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Boston bombing was 'planned for Fourth of July'

WASHINGTON: The surviving suspect in the Boston Marathon bombings told FBI interrogators he and his brother had considered suicide attacks and striking on the Fourth of July, a law enforcement official said.

Dzhokhar Tsarnaev, 19, told investigators he and his brother, Tamerlan, 26, who was killed in a shootout with the police, had ultimately decided to use pressure-cooker bombs and other homemade explosive devices, the official said.

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Tamerlan's body was claimed on behalf of his family on Thursday, an official said.

The brothers finished building the bombs in Tamerlan's apartment more quickly than they had anticipated and so decided to accelerate their attack to the Boston Marathon on April 15, Patriots Day in Massachusetts, according to the account Dzhokhar provided authorities. They picked the finish line of the marathon after driving around the Boston area looking for alternative sites, according to this account.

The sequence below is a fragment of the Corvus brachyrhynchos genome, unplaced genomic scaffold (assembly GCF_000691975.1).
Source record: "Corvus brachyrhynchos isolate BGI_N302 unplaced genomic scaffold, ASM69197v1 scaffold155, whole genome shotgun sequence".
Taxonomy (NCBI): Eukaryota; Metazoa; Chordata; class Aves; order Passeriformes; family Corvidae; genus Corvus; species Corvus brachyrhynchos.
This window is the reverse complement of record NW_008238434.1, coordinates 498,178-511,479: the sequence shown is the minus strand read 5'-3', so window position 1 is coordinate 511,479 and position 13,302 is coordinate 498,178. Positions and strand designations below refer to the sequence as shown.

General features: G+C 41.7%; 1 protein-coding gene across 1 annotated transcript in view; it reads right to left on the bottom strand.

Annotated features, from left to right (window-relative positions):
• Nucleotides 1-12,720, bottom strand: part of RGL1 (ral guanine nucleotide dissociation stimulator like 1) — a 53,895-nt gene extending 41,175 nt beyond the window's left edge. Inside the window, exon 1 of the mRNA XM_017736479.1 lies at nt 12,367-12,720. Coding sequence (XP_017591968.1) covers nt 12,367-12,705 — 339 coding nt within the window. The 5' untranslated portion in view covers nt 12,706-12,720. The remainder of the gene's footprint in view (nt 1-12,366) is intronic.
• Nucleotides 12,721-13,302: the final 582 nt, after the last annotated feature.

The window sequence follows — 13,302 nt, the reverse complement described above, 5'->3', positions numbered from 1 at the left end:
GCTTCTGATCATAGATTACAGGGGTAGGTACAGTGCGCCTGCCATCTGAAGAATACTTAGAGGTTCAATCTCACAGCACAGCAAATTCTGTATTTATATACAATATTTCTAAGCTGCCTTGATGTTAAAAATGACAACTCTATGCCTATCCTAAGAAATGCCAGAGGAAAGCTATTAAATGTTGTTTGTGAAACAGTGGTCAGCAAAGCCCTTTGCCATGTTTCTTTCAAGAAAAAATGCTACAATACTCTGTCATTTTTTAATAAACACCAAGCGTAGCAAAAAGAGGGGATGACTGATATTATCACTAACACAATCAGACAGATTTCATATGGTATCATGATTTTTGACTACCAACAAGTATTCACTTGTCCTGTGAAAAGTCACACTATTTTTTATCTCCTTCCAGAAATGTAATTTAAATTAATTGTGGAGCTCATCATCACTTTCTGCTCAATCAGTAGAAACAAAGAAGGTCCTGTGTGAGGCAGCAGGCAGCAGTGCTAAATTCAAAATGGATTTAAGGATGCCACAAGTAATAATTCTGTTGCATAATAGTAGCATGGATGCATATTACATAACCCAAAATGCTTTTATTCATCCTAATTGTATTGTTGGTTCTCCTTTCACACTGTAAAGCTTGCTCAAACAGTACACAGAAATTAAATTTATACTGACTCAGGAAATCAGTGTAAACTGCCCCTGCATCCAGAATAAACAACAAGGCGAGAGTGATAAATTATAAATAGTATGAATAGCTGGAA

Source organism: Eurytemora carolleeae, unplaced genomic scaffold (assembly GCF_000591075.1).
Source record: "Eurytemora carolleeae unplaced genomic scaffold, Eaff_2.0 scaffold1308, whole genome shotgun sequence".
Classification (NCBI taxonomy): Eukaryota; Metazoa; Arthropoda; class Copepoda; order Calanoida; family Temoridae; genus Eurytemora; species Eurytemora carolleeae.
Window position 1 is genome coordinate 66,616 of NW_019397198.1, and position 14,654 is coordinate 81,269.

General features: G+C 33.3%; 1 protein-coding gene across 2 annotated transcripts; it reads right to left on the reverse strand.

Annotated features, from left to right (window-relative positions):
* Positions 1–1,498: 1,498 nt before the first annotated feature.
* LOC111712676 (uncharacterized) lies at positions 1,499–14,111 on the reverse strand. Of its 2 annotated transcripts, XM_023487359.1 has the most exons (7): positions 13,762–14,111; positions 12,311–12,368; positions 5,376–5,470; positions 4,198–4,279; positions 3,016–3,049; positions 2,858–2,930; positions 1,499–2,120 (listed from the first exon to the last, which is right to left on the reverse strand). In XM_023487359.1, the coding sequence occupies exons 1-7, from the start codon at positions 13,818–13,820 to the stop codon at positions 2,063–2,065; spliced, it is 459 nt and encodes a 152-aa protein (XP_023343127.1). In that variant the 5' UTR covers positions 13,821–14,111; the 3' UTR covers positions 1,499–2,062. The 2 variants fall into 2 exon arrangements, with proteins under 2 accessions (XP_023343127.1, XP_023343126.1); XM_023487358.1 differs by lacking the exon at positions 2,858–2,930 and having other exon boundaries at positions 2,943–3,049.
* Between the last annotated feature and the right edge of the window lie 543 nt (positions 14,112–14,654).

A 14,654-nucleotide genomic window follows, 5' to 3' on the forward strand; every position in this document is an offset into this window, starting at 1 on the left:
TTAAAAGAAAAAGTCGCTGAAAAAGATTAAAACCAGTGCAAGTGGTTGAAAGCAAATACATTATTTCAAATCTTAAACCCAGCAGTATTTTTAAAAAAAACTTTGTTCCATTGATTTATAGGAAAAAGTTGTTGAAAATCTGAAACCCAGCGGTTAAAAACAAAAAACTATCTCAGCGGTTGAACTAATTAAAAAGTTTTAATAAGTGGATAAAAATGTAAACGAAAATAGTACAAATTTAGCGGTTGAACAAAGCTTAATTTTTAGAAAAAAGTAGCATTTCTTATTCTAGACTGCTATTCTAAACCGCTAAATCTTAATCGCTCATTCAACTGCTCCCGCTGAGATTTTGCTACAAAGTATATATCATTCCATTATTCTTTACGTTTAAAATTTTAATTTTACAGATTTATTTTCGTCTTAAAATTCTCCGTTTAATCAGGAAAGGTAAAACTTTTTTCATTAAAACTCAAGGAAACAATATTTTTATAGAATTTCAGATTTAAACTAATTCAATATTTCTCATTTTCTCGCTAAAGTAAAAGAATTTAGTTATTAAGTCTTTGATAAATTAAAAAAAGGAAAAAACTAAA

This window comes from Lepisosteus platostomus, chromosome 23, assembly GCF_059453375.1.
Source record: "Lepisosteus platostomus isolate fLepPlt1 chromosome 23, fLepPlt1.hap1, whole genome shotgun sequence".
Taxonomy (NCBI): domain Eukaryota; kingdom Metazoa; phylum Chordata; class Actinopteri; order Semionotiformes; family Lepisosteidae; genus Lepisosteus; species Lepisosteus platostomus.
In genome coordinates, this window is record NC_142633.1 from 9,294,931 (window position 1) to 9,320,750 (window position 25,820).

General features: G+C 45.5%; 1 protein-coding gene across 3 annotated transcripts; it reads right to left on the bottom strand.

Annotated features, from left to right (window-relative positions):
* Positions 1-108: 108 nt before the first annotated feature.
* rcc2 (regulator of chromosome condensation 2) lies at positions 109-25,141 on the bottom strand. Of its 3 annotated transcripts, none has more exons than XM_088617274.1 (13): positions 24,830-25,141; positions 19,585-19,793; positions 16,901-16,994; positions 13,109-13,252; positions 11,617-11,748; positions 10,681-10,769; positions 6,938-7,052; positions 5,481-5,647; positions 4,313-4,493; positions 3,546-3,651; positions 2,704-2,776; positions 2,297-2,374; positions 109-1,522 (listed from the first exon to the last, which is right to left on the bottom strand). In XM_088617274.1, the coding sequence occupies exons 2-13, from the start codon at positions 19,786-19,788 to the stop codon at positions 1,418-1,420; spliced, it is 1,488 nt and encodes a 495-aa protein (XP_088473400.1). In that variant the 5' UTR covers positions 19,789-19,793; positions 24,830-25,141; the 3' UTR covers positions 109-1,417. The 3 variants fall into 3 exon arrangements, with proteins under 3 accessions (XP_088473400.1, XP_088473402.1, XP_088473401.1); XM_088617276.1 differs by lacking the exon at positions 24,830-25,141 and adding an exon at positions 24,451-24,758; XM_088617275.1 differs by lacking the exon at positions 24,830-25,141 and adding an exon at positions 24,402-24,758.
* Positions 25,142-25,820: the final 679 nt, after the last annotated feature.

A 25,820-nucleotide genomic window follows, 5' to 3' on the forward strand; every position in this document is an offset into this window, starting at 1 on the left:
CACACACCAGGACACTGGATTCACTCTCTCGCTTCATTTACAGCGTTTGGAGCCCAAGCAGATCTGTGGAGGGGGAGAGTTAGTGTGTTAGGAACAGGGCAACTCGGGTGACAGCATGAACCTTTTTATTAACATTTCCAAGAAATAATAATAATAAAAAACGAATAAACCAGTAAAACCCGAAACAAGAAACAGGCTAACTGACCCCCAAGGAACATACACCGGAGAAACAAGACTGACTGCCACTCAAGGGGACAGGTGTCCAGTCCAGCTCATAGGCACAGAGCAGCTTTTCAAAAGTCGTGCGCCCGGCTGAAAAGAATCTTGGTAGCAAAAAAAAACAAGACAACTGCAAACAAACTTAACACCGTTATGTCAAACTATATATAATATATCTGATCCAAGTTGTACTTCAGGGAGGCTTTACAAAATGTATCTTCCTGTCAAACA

Dzhokhar also told authorities he and his brother had viewed the internet sermons of Anwar al-Awlaki, a radical American cleric who moved to Yemen and was killed in September 2011 by a US drone strike. There is no indication that the brothers had communicated with Awlaki before his death.

Tsarnaev made his admission to FBI agents on April 21, two days after he was captured while hiding in a boat in a nearby backyard.


They invoked what is known as the public safety exception to the Miranda Rule, which in certain circumstances allows interrogation after an arrest without notifying a prisoner of the right to remain silent.

Tamerlan Tsarnaev's body had been kept at a Boston facility for more than a week after he was killed in the shootout with police.

Terrel Harris, a spokesman for the Office of the Chief Medical Examiner of Massachusetts, said a funeral services company retained by the family had claimed the body. No details were given on the cause of death or where the body had been taken.

Tamerlan Tsarnaev was 26. On Tuesday, his widow, Katherine Russell, said through a lawyer that she wished his remains to be released to the Tsarnaev family. Ms Russell's lawyer could not immediately be reached on Thursday.

Investigators have questioned Ms Russell as they seek clues about how the brothers allegedly built the two bombs used in the attack and whether they had help.

The suspects' parents previously lived in Cambridge, Massachusetts, but have since returned to Russia. Other relatives remain in the United States, including an uncle, Ruslan Tsarni of Montgomery Village, Maryland, who has been seen in Rhode Island in recent days.

New York Times, Reuters